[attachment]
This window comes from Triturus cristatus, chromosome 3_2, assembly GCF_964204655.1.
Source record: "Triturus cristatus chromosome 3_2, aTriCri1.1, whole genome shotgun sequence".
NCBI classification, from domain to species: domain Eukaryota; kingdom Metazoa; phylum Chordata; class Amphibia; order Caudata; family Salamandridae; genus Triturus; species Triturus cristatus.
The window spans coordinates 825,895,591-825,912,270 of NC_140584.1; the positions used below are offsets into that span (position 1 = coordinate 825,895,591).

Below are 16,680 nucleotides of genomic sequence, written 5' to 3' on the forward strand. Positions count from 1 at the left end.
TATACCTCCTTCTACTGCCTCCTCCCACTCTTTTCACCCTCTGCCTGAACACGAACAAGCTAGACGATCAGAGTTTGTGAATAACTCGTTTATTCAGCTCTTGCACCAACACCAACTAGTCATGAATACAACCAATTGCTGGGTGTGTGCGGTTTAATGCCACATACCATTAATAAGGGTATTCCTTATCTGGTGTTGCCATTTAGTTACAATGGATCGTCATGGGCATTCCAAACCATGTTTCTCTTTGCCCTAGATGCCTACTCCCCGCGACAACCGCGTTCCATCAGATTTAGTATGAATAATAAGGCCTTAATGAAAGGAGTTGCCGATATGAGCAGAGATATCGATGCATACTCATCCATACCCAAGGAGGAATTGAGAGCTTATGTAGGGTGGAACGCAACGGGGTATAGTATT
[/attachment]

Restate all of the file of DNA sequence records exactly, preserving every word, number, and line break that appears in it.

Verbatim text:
This window comes from Triturus cristatus, chromosome 3_2, assembly GCF_964204655.1.
Source record: "Triturus cristatus chromosome 3_2, aTriCri1.1, whole genome shotgun sequence".
NCBI classification, from domain to species: domain Eukaryota; kingdom Metazoa; phylum Chordata; class Amphibia; order Caudata; family Salamandridae; genus Triturus; species Triturus cristatus.
The window spans coordinates 825,895,591-825,912,270 of NC_140584.1; the positions used below are offsets into that span (position 1 = coordinate 825,895,591).

Below are 16,680 nucleotides of genomic sequence, written 5' to 3' on the forward strand. Positions count from 1 at the left end.
TATACCTCCTTCTACTGCCTCCTCCCACTCTTTTCACCCTCTGCCTGAACACGAACAAGCTAGACGATCAGAGTTTGTGAATAACTCGTTTATTCAGCTCTTGCACCAACACCAACTAGTCATGAATACAACCAATTGCTGGGTGTGTGCGGTTTAATGCCACATACCATTAATAAGGGTATTCCTTATCTGGTGTTGCCATTTAGTTACAATGGATCGTCATGGGCATTCCAAACCATGTTTCTCTTTGCCCTAGATGCCTACTCCCCGCGACAACCGCGTTCCATCAGATTTAGTATGAATAATAAGGCCTTAATGAAAGGAGTTGCCGATATGAGCAGAGATATCGATGCATACTCATCCATACCCAAGGAGGAATTGAGAGCTTATGTAGGGTGGAACGCAACGGGGTATAGTATT